With a boldness nearing desperation, President Bush has staked his dwindling political fortunes on winning passage of a comprehensive immigration reform bill, an issue on which his badly divided Republicans have yet to reach a consensus.

Untypical of the Bush White House, the president presented his plan in a prime-time Oval Office address, accompanied by orchestrated leaks and pre- and post-speech press briefings, a mode of operation more typical of earlier administrations than this one.

The most eye-catching part of the plan was a proposal to send up to 6,000 National Guard troops to help seal the southern border while the Border Patrol is being reinforced. This seemed an open political ploy to placate GOP hard-liners whose own immigration plan is border security coupled with deportations.

Bush aides denied that the deployment amounted to militarization of the border, although it does lean in that direction. But the fair question is: What does it amount to? The Guard troops will be rotated in and out in two- to three-week deployments and be relegated to vague support duties for the Border Patrol.

But it would be a mistake to assume the Bush plan is cynical politics. He has been passionate and consistent about immigration reform. Appearing with visiting Australian Prime Minister John Howard, the president declaimed, “We’re a land of immigrants, and when we welcome somebody to our country who is here legally, willing to work and willing to realize a dream, (begin ital) it helps restore our soul (end ital).” Hardly the words of a politician seeking to make an issue go away.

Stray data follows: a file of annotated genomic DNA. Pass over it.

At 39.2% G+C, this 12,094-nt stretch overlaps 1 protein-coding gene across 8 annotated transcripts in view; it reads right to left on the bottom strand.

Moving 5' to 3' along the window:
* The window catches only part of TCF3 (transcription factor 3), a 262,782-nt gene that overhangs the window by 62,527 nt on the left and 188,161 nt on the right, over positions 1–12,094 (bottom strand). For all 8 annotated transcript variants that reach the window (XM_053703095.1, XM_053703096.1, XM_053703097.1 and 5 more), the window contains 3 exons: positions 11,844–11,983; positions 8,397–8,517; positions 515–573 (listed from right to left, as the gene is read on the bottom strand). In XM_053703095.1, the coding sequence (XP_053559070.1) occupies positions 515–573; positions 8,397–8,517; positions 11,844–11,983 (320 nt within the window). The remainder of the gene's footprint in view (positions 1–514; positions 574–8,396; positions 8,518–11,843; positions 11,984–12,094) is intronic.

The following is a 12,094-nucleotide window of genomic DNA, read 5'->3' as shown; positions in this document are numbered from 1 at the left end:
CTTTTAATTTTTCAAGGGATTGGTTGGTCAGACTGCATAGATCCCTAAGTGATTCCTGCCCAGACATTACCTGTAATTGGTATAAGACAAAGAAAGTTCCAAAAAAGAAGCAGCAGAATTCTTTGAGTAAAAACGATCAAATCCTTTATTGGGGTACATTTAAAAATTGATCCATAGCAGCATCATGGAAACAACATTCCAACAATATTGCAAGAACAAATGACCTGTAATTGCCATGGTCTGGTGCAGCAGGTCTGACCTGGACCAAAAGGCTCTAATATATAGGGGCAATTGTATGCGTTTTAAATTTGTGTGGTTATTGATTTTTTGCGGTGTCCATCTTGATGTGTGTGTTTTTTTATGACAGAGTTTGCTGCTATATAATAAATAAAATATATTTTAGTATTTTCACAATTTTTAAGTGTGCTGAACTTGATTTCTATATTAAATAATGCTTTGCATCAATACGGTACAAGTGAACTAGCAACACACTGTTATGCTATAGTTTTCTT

The rest of his plan, Bush said, strives for a “rational middle ground” between amnesty, which no one is advocating, and mass deportations, which, unfortunately, some of his House allies are.

If one agrees that the status quo on immigration is increasingly unacceptable, Bush then has offered a reasonable starting framework for addressing the problem: a clear process for long-residing illegal immigrants to become legal and begin the citizenship process; a more arduous process for shorter-term illegals; increased detention facilities for newly arrived illegals; tamperproof IDs; a limited guest- and temporary-worker program; and stepped-up fines for employers.

The president insisted that his plan is a comprehensive whole and that Congress enact it that way rather than piecemeal. He faces an uphill battle. The House has already acted and shows little enthusiasm for revisiting immigration. If Bush’s plan is to become law, the Senate will have to take the lead.

It will not do his presidency any good if Bush comes away empty-handed. Not even halfway through his second term, this is probably his last chance at enacting a major initiative.

(Contact Dale McFeatters at McFeattersD(at)SHNS.com)